Filing 126

OPINION. Signed by Judge Katharine S. Hayden on 2/11/19. (cm, )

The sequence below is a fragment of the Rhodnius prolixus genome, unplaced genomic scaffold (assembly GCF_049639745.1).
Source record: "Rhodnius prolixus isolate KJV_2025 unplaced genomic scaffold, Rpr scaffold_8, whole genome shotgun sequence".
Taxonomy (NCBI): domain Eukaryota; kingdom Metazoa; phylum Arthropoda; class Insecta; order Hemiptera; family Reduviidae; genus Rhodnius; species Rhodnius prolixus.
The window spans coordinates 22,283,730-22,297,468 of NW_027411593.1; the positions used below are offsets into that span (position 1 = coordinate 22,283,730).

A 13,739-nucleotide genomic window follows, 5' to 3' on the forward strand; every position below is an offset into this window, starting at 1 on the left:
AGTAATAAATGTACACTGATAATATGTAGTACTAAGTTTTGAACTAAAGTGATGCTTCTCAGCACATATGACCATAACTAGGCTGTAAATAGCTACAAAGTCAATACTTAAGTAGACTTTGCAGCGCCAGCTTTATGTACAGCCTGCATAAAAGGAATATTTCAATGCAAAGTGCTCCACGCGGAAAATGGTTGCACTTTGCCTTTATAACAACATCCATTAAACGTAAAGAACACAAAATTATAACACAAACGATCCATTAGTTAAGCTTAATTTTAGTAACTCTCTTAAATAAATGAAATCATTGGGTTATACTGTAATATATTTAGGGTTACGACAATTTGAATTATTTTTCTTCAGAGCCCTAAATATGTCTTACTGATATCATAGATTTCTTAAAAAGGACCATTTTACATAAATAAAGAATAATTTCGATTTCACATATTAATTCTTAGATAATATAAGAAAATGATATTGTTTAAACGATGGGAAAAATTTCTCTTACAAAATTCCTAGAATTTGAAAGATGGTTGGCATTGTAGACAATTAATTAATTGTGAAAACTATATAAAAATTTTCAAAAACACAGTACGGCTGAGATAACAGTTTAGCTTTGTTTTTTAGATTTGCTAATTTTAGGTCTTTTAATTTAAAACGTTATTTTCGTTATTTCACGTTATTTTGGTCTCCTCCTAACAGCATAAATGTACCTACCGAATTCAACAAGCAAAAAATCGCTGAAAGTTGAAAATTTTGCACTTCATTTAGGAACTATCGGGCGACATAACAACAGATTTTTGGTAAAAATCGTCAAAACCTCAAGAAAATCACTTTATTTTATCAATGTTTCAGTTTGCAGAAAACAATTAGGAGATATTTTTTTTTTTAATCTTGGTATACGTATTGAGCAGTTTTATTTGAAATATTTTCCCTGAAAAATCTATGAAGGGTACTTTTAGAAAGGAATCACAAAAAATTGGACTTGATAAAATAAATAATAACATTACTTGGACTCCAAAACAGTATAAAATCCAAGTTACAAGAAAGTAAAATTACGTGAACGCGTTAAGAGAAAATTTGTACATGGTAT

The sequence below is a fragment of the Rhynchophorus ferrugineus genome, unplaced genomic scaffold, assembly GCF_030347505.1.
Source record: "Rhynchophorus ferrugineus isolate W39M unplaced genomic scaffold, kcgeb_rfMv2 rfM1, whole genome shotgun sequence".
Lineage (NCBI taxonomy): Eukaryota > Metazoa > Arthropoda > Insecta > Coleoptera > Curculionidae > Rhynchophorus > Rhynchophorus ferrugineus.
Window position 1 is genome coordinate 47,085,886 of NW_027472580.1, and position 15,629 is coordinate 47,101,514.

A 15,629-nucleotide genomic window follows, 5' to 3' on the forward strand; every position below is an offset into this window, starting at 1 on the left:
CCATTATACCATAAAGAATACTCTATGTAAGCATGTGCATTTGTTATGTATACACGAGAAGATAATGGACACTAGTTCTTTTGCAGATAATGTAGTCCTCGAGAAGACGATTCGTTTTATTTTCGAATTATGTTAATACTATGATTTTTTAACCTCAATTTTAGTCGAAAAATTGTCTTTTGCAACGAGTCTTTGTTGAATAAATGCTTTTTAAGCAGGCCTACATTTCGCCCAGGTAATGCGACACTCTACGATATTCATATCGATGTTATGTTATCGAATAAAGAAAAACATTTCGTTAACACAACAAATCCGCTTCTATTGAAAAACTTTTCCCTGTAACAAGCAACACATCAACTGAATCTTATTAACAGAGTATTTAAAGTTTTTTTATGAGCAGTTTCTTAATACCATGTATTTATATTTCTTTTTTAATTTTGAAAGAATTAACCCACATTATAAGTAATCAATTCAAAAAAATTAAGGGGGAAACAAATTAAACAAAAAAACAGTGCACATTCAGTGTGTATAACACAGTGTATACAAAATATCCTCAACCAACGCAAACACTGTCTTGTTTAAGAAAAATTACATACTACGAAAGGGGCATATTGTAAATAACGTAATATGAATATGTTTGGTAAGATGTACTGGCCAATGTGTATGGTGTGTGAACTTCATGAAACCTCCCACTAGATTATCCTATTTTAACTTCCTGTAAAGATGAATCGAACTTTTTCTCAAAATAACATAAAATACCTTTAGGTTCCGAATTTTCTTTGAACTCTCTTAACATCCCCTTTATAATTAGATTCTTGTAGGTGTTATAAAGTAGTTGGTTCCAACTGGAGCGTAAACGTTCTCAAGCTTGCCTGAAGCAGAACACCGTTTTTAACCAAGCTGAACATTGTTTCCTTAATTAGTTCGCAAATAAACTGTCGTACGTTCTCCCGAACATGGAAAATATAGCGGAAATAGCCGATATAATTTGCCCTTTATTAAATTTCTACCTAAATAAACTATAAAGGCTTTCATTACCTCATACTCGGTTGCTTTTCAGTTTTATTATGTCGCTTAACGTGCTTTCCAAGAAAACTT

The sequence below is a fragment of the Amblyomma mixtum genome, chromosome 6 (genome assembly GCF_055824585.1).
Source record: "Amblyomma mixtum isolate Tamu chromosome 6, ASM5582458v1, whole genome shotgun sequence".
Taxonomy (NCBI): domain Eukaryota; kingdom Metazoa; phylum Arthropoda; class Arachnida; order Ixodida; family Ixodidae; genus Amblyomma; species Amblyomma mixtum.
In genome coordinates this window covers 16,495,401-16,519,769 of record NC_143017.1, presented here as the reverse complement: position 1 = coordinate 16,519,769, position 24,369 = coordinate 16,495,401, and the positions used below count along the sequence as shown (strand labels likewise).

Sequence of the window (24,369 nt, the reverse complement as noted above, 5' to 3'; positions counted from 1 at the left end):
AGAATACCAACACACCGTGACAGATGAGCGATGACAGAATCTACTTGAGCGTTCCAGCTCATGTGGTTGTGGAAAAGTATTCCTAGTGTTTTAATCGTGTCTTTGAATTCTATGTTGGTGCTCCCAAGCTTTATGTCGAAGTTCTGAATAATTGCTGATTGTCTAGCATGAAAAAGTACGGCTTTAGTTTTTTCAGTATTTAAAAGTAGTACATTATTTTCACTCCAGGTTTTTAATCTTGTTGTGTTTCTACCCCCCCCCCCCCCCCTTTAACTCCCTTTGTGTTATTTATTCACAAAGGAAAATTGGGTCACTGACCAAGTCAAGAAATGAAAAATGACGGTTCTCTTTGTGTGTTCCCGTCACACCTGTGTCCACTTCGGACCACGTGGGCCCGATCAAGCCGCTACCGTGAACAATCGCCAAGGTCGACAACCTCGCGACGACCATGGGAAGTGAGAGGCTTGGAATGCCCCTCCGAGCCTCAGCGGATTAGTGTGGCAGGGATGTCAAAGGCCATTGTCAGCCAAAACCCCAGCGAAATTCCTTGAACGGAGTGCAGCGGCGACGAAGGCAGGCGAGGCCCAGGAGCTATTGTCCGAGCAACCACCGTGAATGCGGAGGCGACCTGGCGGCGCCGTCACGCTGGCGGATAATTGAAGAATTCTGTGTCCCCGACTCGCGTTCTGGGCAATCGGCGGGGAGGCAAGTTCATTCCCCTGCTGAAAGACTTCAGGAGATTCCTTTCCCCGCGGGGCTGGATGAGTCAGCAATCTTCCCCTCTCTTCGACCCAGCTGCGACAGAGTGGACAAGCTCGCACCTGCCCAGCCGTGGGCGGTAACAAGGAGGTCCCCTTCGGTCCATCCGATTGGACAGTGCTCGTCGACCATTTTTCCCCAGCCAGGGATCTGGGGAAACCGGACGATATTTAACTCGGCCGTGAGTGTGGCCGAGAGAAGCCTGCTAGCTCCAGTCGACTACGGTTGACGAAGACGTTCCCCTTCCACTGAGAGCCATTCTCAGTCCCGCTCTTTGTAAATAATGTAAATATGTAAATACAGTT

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NOT FOR PUBLICATION UNITED STATES DISTRICT COURT DISTRICT OF NEW JERSEY PARTNERS OF MASSACHUSETTS, LLC, PARTNERS PHARMACY, LLC, and PARTNERS PHARMACY SERVICES, LLC, Civil Action No. 15-7960 (KSH) (CLW) Plaintiffs, v. JOHN FANTASIA and PAUL SARDAGNOLA, OPINION Defendants, v. PATRICK DOWNING, Third Party Defendant. Katharine S. Hayden, U.S.D.J. Defendant John Fantasia and his former business partner sold their commercial pharmacy business, Diversified Specialty Pharmacy, LLC (“DSP”), to plaintiff Partners of Massachusetts, LLC, in March 2013 for $6.7M. As part of the transaction, Fantasia agreed to a six-year restrictive covenant which barred competition, solicitation of clients and employees, and interference with DSP contracts transferred to Partners in the sale. Fantasia also entered into an employment agreement with Partners. Things changed considerably two years later, when Partners fired Fantasia on May 15, 2015, and, after some months of negotiation, the parties signed a separation agreement on September 30, 2015. The dealings between Partners and Fantasia are governed by five contracts—an Asset Purchase Agreement (“APA”), a restrictive covenant, an employment agreement, an escrow 1 agreement, and a separation agreement—which track their evolving relationship, first as buyer/seller, then employer/employee, then former employer/fired employee. Each contract contains a choice of law provision directing the application of either New Jersey, New York, Massachusetts, or Delaware law. On November 6, 2015, Partners sued Fantasia1 alleging that in the months after he was fired he breached his restrictive covenant by attempting to establish a competing pharmacy business and soliciting Partners’ customers and employees. (D.E. 1, Compl. ¶¶ 1-3.) Partners did not seek immediate injunctive relief. Motion practice began with Fantasia’s application to transfer the litigation to the District of Massachusetts, which was denied by written opinion on December 29, 2016. (D.E. 42.) On January 27, 2017, Fantasia answered the complaint and asserted affirmative defenses and counterclaims (D.E. 49), and also filed a third party complaint against Partners’ president, Patrick Downing (D.E. 50). Partners moved to dismiss all but one of Fantasia’s counterclaims. (D.E. 54.) Shortly afterwards, Downing moved to partially dismiss Fantasia’s third party complaint. (D.E. 60.) While those motions were pending, Partners moved for permission to file a second amended complaint that adds a count against Fantasia for breach of the separation agreement’s confidentiality clause. (D.E. 69.) After that motion was briefed, the parties informed the Court that they were engaged in mediation (D.E. 73) and at that point, all pending motions were terminated. The parties revived these motions some months later, this time based on the second amended complaint and amended counterclaims. 1 Partners originally named Paul Sardagnola as a defendant in the suit, but dismissed all claims against him on January 17, 2018 (D.E. 84). 2 Now before the Court, Partners seeks dismissal of seven of the eight counts in Fantasia’s amended counterclaims (D.E. 105). Downing, represented by Partners’ counsel, seeks dismissal of two of the three counts in the third party complaint against him. (D.E. 81.) The Court held oral argument on December 4, 2018. I. Legal Standard Partners’ and Downing’s motions to dismiss are brought under Fed. R. Civ. P. 12(b)(6) for failure to state a claim upon which relief can be granted. To survive dismissal where the sufficiency of pleadings is challenged, “a complaint must contain sufficient factual matter, accepted as true” to state a facially plausible claim for relief. Ashcroft v. Iqbal, 556 U.S. 662, 678 (2009) (quoting Bell Atlantic Corp. v. Twombly, 550 U.S. 544, 570 (2007)). Along with sufficiency arguments, Partners argues that the parties’ contracts include provisions barring several of the counterclaims. While a district court ruling on a motion to dismiss generally “may not consider matters extraneous to the pleadings,” it may properly consider a “document integral to or explicitly relied upon in the complaint . . . without converting the motion [to dismiss] into one for summary judgment.” In re Burlington Coat Factory Sec. Litig., 114 F.3d 1410, 1426 (3d Cir. 1997) (citations omitted). II. Fantasia’s Responsive Lawsuits against Partners and Downing Fantasia’s eight counterclaims assert the following causes of action: Count 1 seeks declaratory relief from the restrictive covenant; Count 2 alleges breach of contract for failure to “tender the full purchase price as set forth in the APA”; Count 3 asserts a related claim for the breach of the implied covenant of good faith and fair dealing; Counts 4 through 7 sound in tort, raising claims for defamation, malicious abuse of process, malicious use of process, and 3 interference with advantageous relations; and Count 8 alleges that Partners breached the implied covenant of good faith and fair dealing with respect to the separation agreement. At this time, Partners does not move to dismiss Count 4, which asserts a defamation claim. Additionally, Fantasia has withdrawn Count 6, a claim for malicious use of process. (D.E. 107-1, Opp. Br. 13.) Downing seeks to dismiss two of the three counts in the third party complaint: Count 2, which asserts a defamation claim, and Count 3, a claim for interference with advantageous relations that mirrors Count 8 of the counterclaims. A. Partners’ Partial Motion to Dismiss Fantasia’s Counterclaims The Final Pretrial Order addresses the pending motions this way: Plaintiffs and Patrick Downing have filed Motions to Dismiss Fantasia’s counterclaims and third-party claims. As explained below, if allowed, these Motions will resolve all issues in this case except for Partners’ affirmative claims. Plaintiffs filed a renewed Motion to Dismiss all of Fantasia’s counterclaims except Defamation (Counterclaim IV) for failure to state a claim pursuant to Rule 12(b)(6) of the Federal Rules of Civil Procedure. (See Plaintiffs’ briefing at DN105; DN109). Similarly, Downing filed a renewed Motion to Dismiss Fantasia’s thirdparty claims for Defamation (Count II) and Interference with Advantageous Relations (Count III). (See Downing’s briefing at DN81; DN91). If these Motions are allowed, only two of Fantasia’s claims would technically remain: Counterclaim IV for Defamation against Partners; and, Third-Party Claim I for Intentional Interference with Fantasia’s Employment Agreement against Downing. However, if this Court grants Downing’s Motion to Dismiss Fantasia’s third-party defamation claim on the basis that New Jersey’s one year statute of limitation bars the claim, see DN81, pp. 3-4, then Fantasia’s defamation claim against Partners is also barred—and, Partners would ask this Court to make a corresponding ruling regarding Counterclaim IV. Likewise, if this Court grants Partners’ Motion to Dismiss certain of Fantasia’s counterclaims on the grounds that Fantasia’s Separation Agreement with Partners released all claims against the company and its employees, including Downing, see DN105, pp. 13-15, then Fantasia’s thirdparty claim against Downing for Intentional Interference with his Employment Agreement is also released—and, Downing would ask this Court to make a corresponding ruling regarding Third-Party Claim I. (D.E. 113, Final Pretrial Order 5.) 4 Partners’ “affirmative claims” against Fantasia referenced in this paragraph are breach of the APA, breach of the implied covenant of good faith and fair dealing, tortious interference with the performance of a contract, tortious interference with economic relationship, unfair and deceptive trade practices, misappropriation of confidential business information, violation of the New Jersey Trade Secrets Act, and breach of the separation agreement. (D.E. 97, 2d Am. Compl. ¶¶ 52-106.) In the Final Pretrial Order, Partners also indicates its plans for prevailing on its affirmative claims: Partners expects to file a Motion for Summary Judgment on Count I (Breach of Fantasia’s Restrictive Covenant Agreement), Count IX (Breach of the Separation Agreement), and certain related counts . . . . If Partners and Downing prevail on their pending Motions to Dismiss and Partners ultimately prevails on these claims on summary judgment and is awarded liquated damages due under the Separation Agreement ($138,461), damages based on the valuation of the Restrictive Covenant ($600,000) plus legal fees due under the express terms of both agreements, Partners may elect to forgo its other claims and terminate this case. (Final Pretrial Order 7.) If successful on this motion, Partners knocks out counterclaims that serve to defend against its affirmative claims, which paint Fantasia as cheating on his contractual obligations and poaching on Partners’ market territory. This begs the question of how Fantasia would file a meaningful opposition to Partners’ follow-up summary judgment motion. The very relevant issues of credibility and context, which appear to be central to the theme of Fantasia’s counterclaims, would be marginalized. Because discovery is over, absent live testimony subject to cross examination (the most effective “engine” for getting to the truth), there is no way of testing Partners’ allegations. Also to be considered is the interrelated nature of the contracts governing the dealings between Partners and Fantasia. At oral argument, Partners’ counsel commented: 5 We do recognize that the APA is the overarching document. And that all of the other documents2 are exhibits to the APA, which amplify the intent and specify the intent of the parties and control the conduct at issue, except obviously the separation agreement that was executed in 201[5]. (D.E. 122, Oral Argument 35.) But counsel also linked the 2015 separation agreement back to the 2013 employment agreement, stating that the latter provides that “[p]ayments of the foregoing severance benefits set forth herein shall be subject to the execution and delivery by the Executive of a separation agreement containing appropriate releases of the Company.” (Id. at 13; D.E. 1056, Emp’t Agreement § 6(c).) This description of the web of contracts begs another question: Is Partners’ assertion correct that the employment agreement he entered in 2013 requires Fantasia to sign a general release of claims against Partners, whenever they might arrive? Put another way, are Fantasia’s counterclaims like pins lined up to be knocked over by one big contractual bowling ball rumbling down the lane? To this point, Fantasia argues that section 6(c) of the employment contract does not contemplate a general release, but rather directs that the separation agreement contain “appropriate releases.” He argues that in the context of a separation agreement, the release would be limited to claims related to his employment. (Oral Argument 45.) The interconnectedness of these contracts and the disputed scope of the separation agreement’s release provision caution against accepting Partners’ vigorous contentions that Fantasia has released all claims against it. This observation leads to what was described at oral argument as the “parallel track” issue. The Court asked Partners’ counsel to speak to the proximity of the negotiations for Fantasia’s separation agreement and unilateral release, and Partners’ ongoing investigation and decision to sue him a few weeks later. Counsel responded: The “other documents” referenced here include the restrictive covenant, the employment agreement, and the escrow agreement. 2 6 In-house counsel was negotiating with [Fantasia’s counsel] on the separation agreement. That took a period of months as I indicated, regardless of the parallel track investigation that they were conducting, in-house counsel made the determination that the employment agreement required a payment. The parties reached an agreement. The employment agreement contemplated a unilateral release. Things were happening very fast on a parallel track, which was litigation. That is what happened. (Oral Argument 16.) The Court then asked whether “the covenant of good faith and fair dealing could . . . be the blunderbuss to break through the . . . ironclad statements in [the separation] agreement,” because from Fantasia’s perspective, “ ‘You made me sign this, all the time you knew perfectly well you were going to come at me and you made me release all of my defenses.’ ” (Id. at 17.) Counsel replied: Number one, we are entitled to do that. Number two, that is an imaginary world, and things were moving fast in the reality of business, you don’t have perfect knowledge at the time, you have perfect knowledge after the fact . . . . They depose in-house counsel, and again things were moving, as your Honor knows, there’s one in-house counsel for a huge company. A lot of issues going on. You got business people doing stuff. You got lawyers doing stuff. The timing I will admit, is interesting, but it is inconsequential. (Id. at 17-18.) Fantasia’s counsel refuted the “parallel track” theory: Patrick Downing was the CEO who signed the release. He is the person who instituted the investigation. Thomas McKinney is the one who negotiated the release, he is the one who gave the instructions. He told Mr. Downing the suit had been filed. I don’t know how they could have been on two separate tracks when it is the same people involved in the investigation and the separation agreement and release. (Id. at 78.) In light of the foregoing, the Court preserves the following counterclaims: Count 1 seeking declaratory relief from the restrictive covenant; Count 2 alleging breach of contract for failure to pay the full purchase price under the APA; Count 3 asserting the breach of the implied covenant 7 of good faith and fair dealing; and Count 8 asserting breach of the implied covenant of good faith and fair dealing with respect to the separation agreement. B. Partners’ Motion to Dismiss Counts 5, 6, and 7 Counts 5, 6, and 7 do not relate to the contractual relationships and the good faith behind Partners’ dealings with Fantasia. The general basis for dismissal of these counts, according to Partners’ motion, is that Fantasia has insufficiently pled the torts. Arguing for the dismissal of Count 5, a claim for the tort of malicious abuse of process, Partners asserts that Fantasia has failed to plead the required element of a “further act after the issuance of process . . . representing the perversion of the legitimate use of process.” (D.E. 1051, Partners Br. 26.) Fantasia counters that Partners, “knowing Fantasia is not operating a pharmacy and is not servicing any former clients of Partners, seeks discovery as to the formation, creation and operation of a pharmacy (that they know does not exist) and communications/correspondence with approximately eleven (11) nursing homes in Massachusetts (that Partners knows Fantasia does not service),” thereby using the discovery process for the following improper purposes: “to justify their malicious filing,” “prolong litigation,” and “require Fantasia to incur attorney’s fees.” (Opp. Br. 30-31.) Partners refutes these allegations, describing its discovery demands as “highly relevant to the[] claims in this case.” (D.E. 109, Reply Br. 11.) There is a distinction between Count 5 and the malicious use of process claim (Count 6) that Fantasia has voluntarily withdrawn. (Opp. Br. 11.) “[T]he malicious use [of process] is the employment of process for its ostensible purpose, although without reasonable or probable cause, whereas the malicious abuse [of process] is the employment of a process in a manner not contemplated by law.” Baglini v. Lauletta, 338 N.J. Super. 282, 294 (App. Div. 2001) (emphasis added). Accordingly, a claim for malicious abuse of process requires that “the defendant perform 8 ‘further acts’ after issuance of process which represent the perversion or abuse of the legitimate purposes of that process.” Id. (internal citations omitted); see also Penwag Prop. Co., Inc. v. Landau, 148 N.J. Super. 493, 499 (App. Div. 1977) (“In the absence of some coercive or illegitimate use of the judicial process there can be no claim for its abuse.”). In the context of an abuse of process claim, ‘process’ has been limited to “certain products of litigation that a court issues, such as a summons, mandate, or writ used by a court to compel the appearance of the defendant in a legal action or compliance with its orders.” Zebrowski v. Wells Fargo Bank, N.A., 657 F. Supp. 2d 511, 518 (D.N.J. 2009) (Rodriguez, J.) (internal citations omitted); see also Read v. Profeta, No. 15-2637, 2017 WL 123438, at *6 (D.N.J. Jan. 11, 2017) (McNulty, J.) (“[T]his tort generally has a far narrower focus: the misuse of the court’s coercive powers or writs.”) Courts have declined to find abuse of process where there is “regular and legitimate use of process, though with a bad intention.” Penwag, 148 N.J. Super. at 498. In Penwag, the defendant, a commercial tenant, successfully defended against a lawsuit brought by his landlord. The lower court also ruled for the defendant in his counterclaim for malicious abuse of process; the landlord appealed that judgment. Reversing the lower court, the appellate court held that because the landlord’s lawsuit was a “legitimate use of the judicial process—albeit with unjust and ulterior motives” and “not utilized to accomplish an end outside the legitimate purview of the litigation itself,” it lacked “the gist of the [malicious abuse of process] cause of action.” Id. at 499. Fantasia relies on NVR, Inc. v. Davern, No. 15-5059, 2016 WL 7013459 (D.N.J. Nov. 30, 2016) (Hillman, J.), to support his position that Partners’ use of discovery satisfies the “further act” element of malicious abuse of process. In that case, Davern, a former NVR employee, filed a counterclaim for malicious abuse of process alleging that NVR had no reasonable basis to file 9 suit, but rather had pursued litigation to get Davern fired from his new job and “sabotage [his] relationship with [his new employer].” Id. at *4. NVR moved to dismiss the counterclaim, arguing that an abuse of process claim cannot advance where the only “process” having occurred was the summons and complaint. NVR also argued that Davern failed to allege a “further act” after the issuance of process that would “plausibly support a conclusion that NVR ha[d] pursued this suit solely to injure Davern.” Id. at *5. The court rejected both arguments, holding that the summons satisfied the process requirement and NVR’s continued litigation of the case “in a manner inconsistent with any realistic potential damages recovery” constituted the required “further act.” Id. However, Davern’s abuse of process claim was replete with supporting factual allegations that were borne out by the discovery. For example, during deposition, NVR admitted that Davern’s alleged conduct had not resulted in lost sales, land opportunities, or employees; and forensic analysis of Davern’s devices revealed that he did not access NVR information following his resignation. By contrast, Fantasia’s claim rests on a bare assertion that Partners “knows its claims are frivolous” and discovery is being undertaken “for the sole purpose” of harassment, prolonging litigation, and running up Fantasia’s legal fees. (Counterclaims ¶¶ 81, 83.) In addition, a series of contracts are relevant in determining the legal significance of the dealings between Partners and Fantasia, whereas NVR and Davern had no non-compete agreement. For the forgoing reasons, the Court grants Partners’ motion to dismiss Count 5.3 The Court notes the apparent contradiction underlying Fantasia’s decision to bring both a claim for malicious abuse of process and a claim for malicious use of process. As stated above, the first can only exist if process is used in a manner not contemplated by law, which contravenes the required showing for malicious use of process—that though process was proper, it lacked reasonable or probable cause. 3 10 With respect to Count 7, Partners claims that Fantasia has failed to allege specific lost business opportunities, a necessary element of a claim for the tort of interference with advantageous relations. (Partners Br. 30.) When considering this challenge, what must be remembered is Fantasia’s long association in the business and by extension, the business community. In defending, he will likely be examined, as will Partners’ witnesses, on contacts with business associates, competitors, and colleagues. Partners paints Fantasia as a cheat on his obligations under the restrictive covenant and confidentiality agreement. Fantasia touts his “stellar business reputation,” which he claims has been damaged, asserting he made 154 applications and “after initial positive contact the potential employers inexplicably changed their minds or did not follow-up.” In short, the parties’ oppressive business relationship that has doomed settlement efforts to date will be laid out one way or another, and the Court finds a reasonable inference can be drawn that Fantasia suffered business consequences sufficient to present evidence on that theory. At this time, Partners does not move to dismiss Count 4, which asserts a defamation claim, but it has asked the Court to rule consistent with Downing’s arguments, which are addressed below. C. Downing’s Partial Motion to Dismiss Turning to Downing’s motion, he argues that Count 2 of the third party complaint, alleging defamation, is barred by New Jersey’s one-year statute of limitations. Fantasia asserts that the three-year limitation period of Massachusetts applies. Count 2 is the only claim that involves a choice of law dispute. “A federal court sitting in diversity applies the choice-of-law rules of the forum state— here, New Jersey—to determine the controlling law.” Maniscalco v. Brother Int’l (USA) Corp., 11 709 F.3d 202, 206 (3d Cir. 2013). First, the court determines whether an actual conflict exists among the laws of the states with interests in the litigation. McCarrell v. Hoffmann-La Roche, Inc., 227 N.J. 569, 584 (2017). If the court finds no actual conflict, “‘the choice-of-law question is inconsequential, and the forum state applies its own law to resolve the disputed issue.’” Continental Ins. Co. v. Honeywell Int’l, Inc., 234 N.J. 23, 46 (2018) (quoting Rowe v. HoffmannLaRoche, Inc., 189 N.J. 615, 621 (2007). Here, the Court easily finds that a conflict of law exists, and easily finds as well that its ruling is outcome determinative because Fantasia’s defamation claim against Downing is only timely if the Massachusetts limitations period applies. New Jersey recently adopted section 142 of the Second Restatement “as the operative choice-of-law rule for resolving statute-of-limitations conflicts.” McCarrell, 227 N.J. at 574. Section 142 provides: Whether a claim will be maintained against the defense of the statute of limitations is determined under the principles stated in § 6. In general, unless the exceptional circumstances of the case make such a result unreasonable: (1) The forum will apply its own statute of limitations barring the claim. (2) The forum will apply its own statute of limitations permitting the claim unless: (a) maintenance of the claim would serve no substantial interest of the forum; and (b) the claim would be barred under the statute of limitations of a state having a more significant relationship to the parties and the occurrence. Restatement (Second) of Conflicts of Law § 142 (Am. Law Inst. 1988). The Court notes that both parties premised their arguments on section 142, subsection 2, which governs when the forum applies its own statute of limitations permitting the claim. The applicable language appears in subsection 1, because New Jersey’s limitations period bars the defamation claim. And so the inquiry is whether “exceptional circumstances of the case make such a result unreasonable.” Comment f supplies guidance when the forum has the shorter statute: 12 There will be rare situations where the forum will entertain a claim that is barred by its own statute of limitations but not by that of some other state. Thus, the suit will be entertained when the forum believed that under the special circumstances of the case, dismissal of the claim would be unjust. This may be so when through no fault of the plaintiff an alternative forum is not available . . . . Id. at cmt. f. The comment goes on to examine situations where either an alternative forum is unavailable or is available and extremely inconvenient. Throughout comment f, the underlying assumption is that the plaintiff chose the forum and is the party initiating the lawsuit under attack on limitations grounds. Fantasia is a third party plaintiff and argues that his third party lawsuit was “filed in New Jersey out of necessity and practicality” right after the Court denied his motion to transfer venue to Massachusetts. (D.E. 86, Opp. Br. to Downing MTD 11.) Fantasia makes the good point that running a parallel lawsuit for defamation in that state as opposed to filing his third party lawsuit in this action could lead to “duplicative litigation, duplicative discovery, the involvement of similar parties, and finally, the potential of a completely different and conflicting outcome.” (Id.) As to whether New Jersey has a substantial interest, the third party complaint refers to New Jersey once, in paragraph two when it describes Partners as having places of business in both Massachusetts and New Jersey and having “elected to bring this litigation in the State of New Jersey.” (D.E. 50, 3d Party Compl. ¶ 2.) All other assertions concern Massachusetts. Downing and Fantasia are both residents of Massachusetts. (Id. ¶¶ 1-2.) They both work in Massachusetts. (Id. ¶¶ 3-4.) Downing fired Fantasia in Massachusetts. (Id. ¶ 16.) In November 2015, following the termination, Downing “called a meeting of all Partners’ employees in the facility located in Marlborough, Massachusetts” and attributed “the recent loss of clients . . . solely to Fantasia,” accusing him of “incompetence and theft” and relaying his plans to sue Fantasia. (Id. ¶ 19.) Fantasia’s employment search has been unsuccessful, even after 154 applications and “initial 13 positive contact” with potential employers. (Id. ¶ 23.) Fantasia attributes this to Downing “spreading false information about him to potential employers.” (Id. ¶ 24.) The substantial relationship here is with Massachusetts, not New Jersey. Additionally, the difference between the limitations periods is two years. The Restatement guidance describes this as a small difference, which signals that preserving the claim would not compromise an important forum policy of protecting against stale claims. The Court is satisfied that the pertinent analysis in the Restatement counsels applying Massachusetts’s three-year limitations period on the defamation claim because under the exceptional circumstances in this case, the presumption that New Jersey’s limitations bar would apply is unreasonable. Downing’s motion to dismiss Count 2 is denied. Consistent with this ruling, Fantasia’s Count 4 defamation claim against Partners is preserved. Downing also seeks dismissal of Count 3, which the Court preserves for the same reasons set forth above respecting Count 7 of Fantasia’s counterclaim against Partners. Both urge dismissal based on insufficient pleading, as to which the Court disagrees. III. Conclusion For the reasons set forth above, Partners’ partial motion to dismiss is GRANTED IN PART insofar as Counts 5 and 6 are dismissed, and DENIED IN PART insofar as it seeks to dismiss Counts 1, 2, 3, 7, and 8, and Downing’s partial motion to dismiss is DENIED. An appropriate order will follow. /s/ Katharine S. Hayden_____ Katharine S. Hayden, U.S.D.J Date: February 11, 2019 14